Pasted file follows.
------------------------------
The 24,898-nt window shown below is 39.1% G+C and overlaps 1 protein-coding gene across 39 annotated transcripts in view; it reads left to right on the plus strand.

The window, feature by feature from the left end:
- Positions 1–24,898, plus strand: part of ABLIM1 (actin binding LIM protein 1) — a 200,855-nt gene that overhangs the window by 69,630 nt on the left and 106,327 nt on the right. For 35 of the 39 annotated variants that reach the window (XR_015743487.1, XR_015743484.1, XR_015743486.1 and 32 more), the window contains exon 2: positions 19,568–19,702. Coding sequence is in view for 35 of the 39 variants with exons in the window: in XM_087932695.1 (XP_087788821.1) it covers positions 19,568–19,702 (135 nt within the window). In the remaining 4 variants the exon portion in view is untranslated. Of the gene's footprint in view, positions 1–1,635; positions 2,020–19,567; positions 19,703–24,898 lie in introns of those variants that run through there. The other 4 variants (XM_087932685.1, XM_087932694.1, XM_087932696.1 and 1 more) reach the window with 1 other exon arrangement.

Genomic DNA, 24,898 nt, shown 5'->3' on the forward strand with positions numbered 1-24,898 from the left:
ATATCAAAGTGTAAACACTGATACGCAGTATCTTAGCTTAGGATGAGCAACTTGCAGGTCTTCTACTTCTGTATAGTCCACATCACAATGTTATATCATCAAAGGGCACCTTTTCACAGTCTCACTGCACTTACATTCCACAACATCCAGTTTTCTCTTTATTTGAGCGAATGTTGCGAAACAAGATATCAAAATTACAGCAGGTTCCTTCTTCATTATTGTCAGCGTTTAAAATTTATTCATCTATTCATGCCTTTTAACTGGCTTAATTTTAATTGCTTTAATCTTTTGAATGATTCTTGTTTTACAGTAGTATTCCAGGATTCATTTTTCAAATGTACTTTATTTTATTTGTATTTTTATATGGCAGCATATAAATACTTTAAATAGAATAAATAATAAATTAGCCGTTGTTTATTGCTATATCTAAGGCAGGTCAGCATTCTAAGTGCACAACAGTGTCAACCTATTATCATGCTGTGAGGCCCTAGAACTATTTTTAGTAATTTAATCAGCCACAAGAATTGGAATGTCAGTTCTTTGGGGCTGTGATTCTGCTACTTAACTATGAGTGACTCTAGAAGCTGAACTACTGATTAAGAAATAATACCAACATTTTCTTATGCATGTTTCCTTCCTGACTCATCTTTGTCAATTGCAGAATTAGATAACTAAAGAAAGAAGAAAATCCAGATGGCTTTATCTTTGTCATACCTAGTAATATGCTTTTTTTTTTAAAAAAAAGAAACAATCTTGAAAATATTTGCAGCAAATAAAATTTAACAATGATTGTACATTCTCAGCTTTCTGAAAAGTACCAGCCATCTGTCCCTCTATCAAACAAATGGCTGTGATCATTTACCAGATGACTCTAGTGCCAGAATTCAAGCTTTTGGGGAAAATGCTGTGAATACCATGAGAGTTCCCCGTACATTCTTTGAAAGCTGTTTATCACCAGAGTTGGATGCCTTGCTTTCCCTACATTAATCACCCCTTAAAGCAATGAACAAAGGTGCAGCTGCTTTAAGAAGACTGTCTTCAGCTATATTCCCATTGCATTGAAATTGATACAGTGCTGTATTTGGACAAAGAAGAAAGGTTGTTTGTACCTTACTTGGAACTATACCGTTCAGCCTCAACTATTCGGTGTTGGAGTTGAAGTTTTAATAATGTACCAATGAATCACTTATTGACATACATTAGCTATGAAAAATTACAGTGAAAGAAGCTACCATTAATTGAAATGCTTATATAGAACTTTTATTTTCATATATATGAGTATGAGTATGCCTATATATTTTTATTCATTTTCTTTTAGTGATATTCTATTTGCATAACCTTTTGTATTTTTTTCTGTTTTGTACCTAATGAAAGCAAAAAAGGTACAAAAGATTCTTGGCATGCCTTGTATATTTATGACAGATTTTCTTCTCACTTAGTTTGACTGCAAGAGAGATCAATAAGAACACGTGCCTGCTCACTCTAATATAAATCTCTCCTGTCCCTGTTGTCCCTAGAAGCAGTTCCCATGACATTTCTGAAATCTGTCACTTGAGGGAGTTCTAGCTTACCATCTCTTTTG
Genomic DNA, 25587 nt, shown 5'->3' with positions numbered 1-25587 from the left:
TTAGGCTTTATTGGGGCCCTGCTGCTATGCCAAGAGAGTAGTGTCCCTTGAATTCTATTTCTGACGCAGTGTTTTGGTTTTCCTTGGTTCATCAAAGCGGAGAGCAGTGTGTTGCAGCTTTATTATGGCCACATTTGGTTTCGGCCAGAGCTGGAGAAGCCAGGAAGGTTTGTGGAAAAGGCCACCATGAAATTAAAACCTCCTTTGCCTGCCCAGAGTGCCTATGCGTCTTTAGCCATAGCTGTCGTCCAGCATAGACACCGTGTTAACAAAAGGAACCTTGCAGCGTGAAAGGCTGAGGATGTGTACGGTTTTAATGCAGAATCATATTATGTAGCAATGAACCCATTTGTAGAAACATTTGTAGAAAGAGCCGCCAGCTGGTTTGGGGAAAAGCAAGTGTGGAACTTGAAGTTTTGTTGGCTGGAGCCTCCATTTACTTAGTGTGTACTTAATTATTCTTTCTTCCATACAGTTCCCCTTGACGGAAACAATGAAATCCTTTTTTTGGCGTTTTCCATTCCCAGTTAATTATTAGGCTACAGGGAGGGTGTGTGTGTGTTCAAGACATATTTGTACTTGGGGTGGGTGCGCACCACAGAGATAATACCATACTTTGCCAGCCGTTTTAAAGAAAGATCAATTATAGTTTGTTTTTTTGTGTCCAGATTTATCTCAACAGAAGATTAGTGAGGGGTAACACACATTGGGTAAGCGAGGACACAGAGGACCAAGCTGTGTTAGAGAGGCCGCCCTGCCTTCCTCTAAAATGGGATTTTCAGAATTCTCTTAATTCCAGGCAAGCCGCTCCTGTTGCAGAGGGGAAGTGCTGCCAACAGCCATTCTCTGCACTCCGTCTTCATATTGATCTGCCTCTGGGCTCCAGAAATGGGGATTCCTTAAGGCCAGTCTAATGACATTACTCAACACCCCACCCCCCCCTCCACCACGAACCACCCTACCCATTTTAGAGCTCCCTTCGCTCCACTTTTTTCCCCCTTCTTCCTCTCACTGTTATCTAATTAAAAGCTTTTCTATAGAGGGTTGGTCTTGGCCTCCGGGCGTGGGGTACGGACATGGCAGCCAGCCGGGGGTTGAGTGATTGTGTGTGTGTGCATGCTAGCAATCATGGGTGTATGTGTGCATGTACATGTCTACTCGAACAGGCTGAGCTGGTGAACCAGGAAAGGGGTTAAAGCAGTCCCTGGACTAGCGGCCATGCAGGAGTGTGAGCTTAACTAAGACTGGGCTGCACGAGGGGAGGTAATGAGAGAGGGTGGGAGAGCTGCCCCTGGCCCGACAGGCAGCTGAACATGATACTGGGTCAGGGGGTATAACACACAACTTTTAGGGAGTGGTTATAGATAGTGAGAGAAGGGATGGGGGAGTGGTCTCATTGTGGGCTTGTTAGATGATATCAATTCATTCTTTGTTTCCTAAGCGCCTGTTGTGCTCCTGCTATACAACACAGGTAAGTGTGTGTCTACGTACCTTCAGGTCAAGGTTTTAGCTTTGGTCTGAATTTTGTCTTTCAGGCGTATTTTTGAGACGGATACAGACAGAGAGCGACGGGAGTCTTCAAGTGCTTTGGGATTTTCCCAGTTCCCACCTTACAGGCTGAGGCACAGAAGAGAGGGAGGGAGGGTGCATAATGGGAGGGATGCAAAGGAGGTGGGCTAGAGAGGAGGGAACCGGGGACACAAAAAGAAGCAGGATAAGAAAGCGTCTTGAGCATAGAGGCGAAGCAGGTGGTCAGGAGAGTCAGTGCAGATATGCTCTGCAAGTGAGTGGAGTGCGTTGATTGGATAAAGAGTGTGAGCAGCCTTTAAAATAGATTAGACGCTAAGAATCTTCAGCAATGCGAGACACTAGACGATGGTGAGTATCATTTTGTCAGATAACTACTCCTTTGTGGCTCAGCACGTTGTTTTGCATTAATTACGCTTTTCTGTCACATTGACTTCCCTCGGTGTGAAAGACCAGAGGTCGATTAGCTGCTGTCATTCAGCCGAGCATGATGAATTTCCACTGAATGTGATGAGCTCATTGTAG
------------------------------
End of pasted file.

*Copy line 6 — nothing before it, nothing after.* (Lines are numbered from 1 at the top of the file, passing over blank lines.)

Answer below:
Genomic DNA, 25587 nt, shown 5'->3' with positions numbered 1-25587 from the left: